Step 7: Front Tires, Treads and Assembly
The next picture illustrates the second inner tube placement with a smaller piece of pvc pipe to wedge it into place. Then the assembly is rolled up with a sheet of Platon (cut to size) like a burrito and secured with gaffe tape and a small bungee. The seam goes on the bottom of the wheel to hide it.
Step 8: Frame
I laid out the frame by estimating where the panels would need to attach to the car while keeping the structure minimal. I also had to leave room to open the driver's side door in the future. Foam was taped to the pipes where they touched the car. Black ropes were used to secure the frame to the car with the rear door jam as the main attachment point. After assembled, I removed the frame from the car and glued segments together with pvc cement, but later ended up bolting the joints to make it stronger. More photos were taped to the car for reference.
The rear hatch was tied down slightly to match the look of the rear wings on the original. I had to be careful not to poke my eye out when I walked around the car.
Note- At this point, it's four weeks until Halloween.
Step 9: Front Window Panels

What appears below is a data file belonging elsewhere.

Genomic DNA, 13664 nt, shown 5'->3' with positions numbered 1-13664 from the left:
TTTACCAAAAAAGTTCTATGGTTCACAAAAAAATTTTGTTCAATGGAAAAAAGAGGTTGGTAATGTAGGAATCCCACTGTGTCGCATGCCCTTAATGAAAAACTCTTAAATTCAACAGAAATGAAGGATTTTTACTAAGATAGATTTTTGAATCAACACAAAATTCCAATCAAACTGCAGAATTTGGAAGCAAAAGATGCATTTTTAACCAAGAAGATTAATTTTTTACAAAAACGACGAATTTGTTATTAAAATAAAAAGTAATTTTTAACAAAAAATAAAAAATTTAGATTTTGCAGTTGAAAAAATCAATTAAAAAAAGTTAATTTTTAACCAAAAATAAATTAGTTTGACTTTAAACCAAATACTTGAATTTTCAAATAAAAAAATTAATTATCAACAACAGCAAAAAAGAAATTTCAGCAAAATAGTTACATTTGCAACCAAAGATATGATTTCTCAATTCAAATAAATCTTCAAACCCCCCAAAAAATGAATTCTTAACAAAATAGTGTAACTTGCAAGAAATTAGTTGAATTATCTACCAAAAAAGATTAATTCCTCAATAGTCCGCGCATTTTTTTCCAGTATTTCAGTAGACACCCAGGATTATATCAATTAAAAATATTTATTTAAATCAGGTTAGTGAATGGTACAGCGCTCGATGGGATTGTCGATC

The gray material for the panels was 1/4" hardboard. I would have rather used something that was weatherproof, but I had collected a bunch of free sheets of it from an electronics chain store that went out of business in my area. (I won't mention the name, but it rhymes with Flurcuit Smity.) So the freebie was the deciding factor and I just crossed my fingers hoping that it wouldn't rain on Halloween.
The cardboard pattern was transferred to the hardboard and cut out with a circular saw. After each cut, I'd use some sandpaper to smooth the edge. Then the pieces were bolted to the pvc frame.
Note- Three weeks until Halloween. Time to step things up.
Step 10: Driver's Window Panels
Step 11: Panel Attachment Hardware
Depending on the length, I'd permanently bolt two, three or four of the angled hardware parts I'd created onto one edge of the panel (picture 2). The screw size was 10-24 1/2" along with #10 nuts and washers. The receiving panel would have bolts with wing nuts so they could assemble and disassemble easily on location.